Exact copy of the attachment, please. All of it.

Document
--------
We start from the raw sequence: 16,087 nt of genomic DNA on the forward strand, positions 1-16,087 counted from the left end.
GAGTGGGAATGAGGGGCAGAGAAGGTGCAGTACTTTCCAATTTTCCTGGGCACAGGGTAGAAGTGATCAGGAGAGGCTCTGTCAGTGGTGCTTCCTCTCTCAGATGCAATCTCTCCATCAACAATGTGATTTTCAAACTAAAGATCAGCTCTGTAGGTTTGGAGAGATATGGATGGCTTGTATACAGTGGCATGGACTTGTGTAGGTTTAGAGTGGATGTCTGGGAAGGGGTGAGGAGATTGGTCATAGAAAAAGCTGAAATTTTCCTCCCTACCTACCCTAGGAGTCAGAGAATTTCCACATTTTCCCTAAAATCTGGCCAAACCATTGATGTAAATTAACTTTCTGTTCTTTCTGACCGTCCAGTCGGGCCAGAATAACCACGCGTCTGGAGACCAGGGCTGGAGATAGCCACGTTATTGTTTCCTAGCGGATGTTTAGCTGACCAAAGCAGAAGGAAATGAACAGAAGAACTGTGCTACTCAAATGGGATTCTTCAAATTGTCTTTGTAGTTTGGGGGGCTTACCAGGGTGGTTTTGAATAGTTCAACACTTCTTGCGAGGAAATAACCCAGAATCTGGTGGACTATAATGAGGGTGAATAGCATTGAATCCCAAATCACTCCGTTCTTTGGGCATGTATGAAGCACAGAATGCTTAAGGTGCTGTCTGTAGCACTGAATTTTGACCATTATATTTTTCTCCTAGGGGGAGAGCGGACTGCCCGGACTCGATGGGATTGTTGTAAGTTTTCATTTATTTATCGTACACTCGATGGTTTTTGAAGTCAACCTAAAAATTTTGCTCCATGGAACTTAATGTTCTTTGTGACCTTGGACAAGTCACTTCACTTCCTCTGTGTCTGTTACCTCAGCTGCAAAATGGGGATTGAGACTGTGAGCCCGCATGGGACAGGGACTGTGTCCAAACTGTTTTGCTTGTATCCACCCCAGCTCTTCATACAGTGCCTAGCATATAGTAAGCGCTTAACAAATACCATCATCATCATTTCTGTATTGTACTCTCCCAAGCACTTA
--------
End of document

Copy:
We start from the raw sequence: 16,087 nt of genomic DNA on the forward strand, positions 1-16,087 counted from the left end.
GAGTGGGAATGAGGGGCAGAGAAGGTGCAGTACTTTCCAATTTTCCTGGGCACAGGGTAGAAGTGATCAGGAGAGGCTCTGTCAGTGGTGCTTCCTCTCTCAGATGCAATCTCTCCATCAACAATGTGATTTTCAAACTAAAGATCAGCTCTGTAGGTTTGGAGAGATATGGATGGCTTGTATACAGTGGCATGGACTTGTGTAGGTTTAGAGTGGATGTCTGGGAAGGGGTGAGGAGATTGGTCATAGAAAAAGCTGAAATTTTCCTCCCTACCTACCCTAGGAGTCAGAGAATTTCCACATTTTCCCTAAAATCTGGCCAAACCATTGATGTAAATTAACTTTCTGTTCTTTCTGACCGTCCAGTCGGGCCAGAATAACCACGCGTCTGGAGACCAGGGCTGGAGATAGCCACGTTATTGTTTCCTAGCGGATGTTTAGCTGACCAAAGCAGAAGGAAATGAACAGAAGAACTGTGCTACTCAAATGGGATTCTTCAAATTGTCTTTGTAGTTTGGGGGGCTTACCAGGGTGGTTTTGAATAGTTCAACACTTCTTGCGAGGAAATAACCCAGAATCTGGTGGACTATAATGAGGGTGAATAGCATTGAATCCCAAATCACTCCGTTCTTTGGGCATGTATGAAGCACAGAATGCTTAAGGTGCTGTCTGTAGCACTGAATTTTGACCATTATATTTTTCTCCTAGGGGGAGAGCGGACTGCCCGGACTCGATGGGATTGTTGTAAGTTTTCATTTATTTATCGTACACTCGATGGTTTTTGAAGTCAACCTAAAAATTTTGCTCCATGGAACTTAATGTTCTTTGTGACCTTGGACAAGTCACTTCACTTCCTCTGTGTCTGTTACCTCAGCTGCAAAATGGGGATTGAGACTGTGAGCCCGCATGGGACAGGGACTGTGTCCAAACTGTTTTGCTTGTATCCACCCCAGCTCTTCATACAGTGCCTAGCATATAGTAAGCGCTTAACAAATACCATCATCATCATTTCTGTATTGTACTCTCCCAAGCACTTA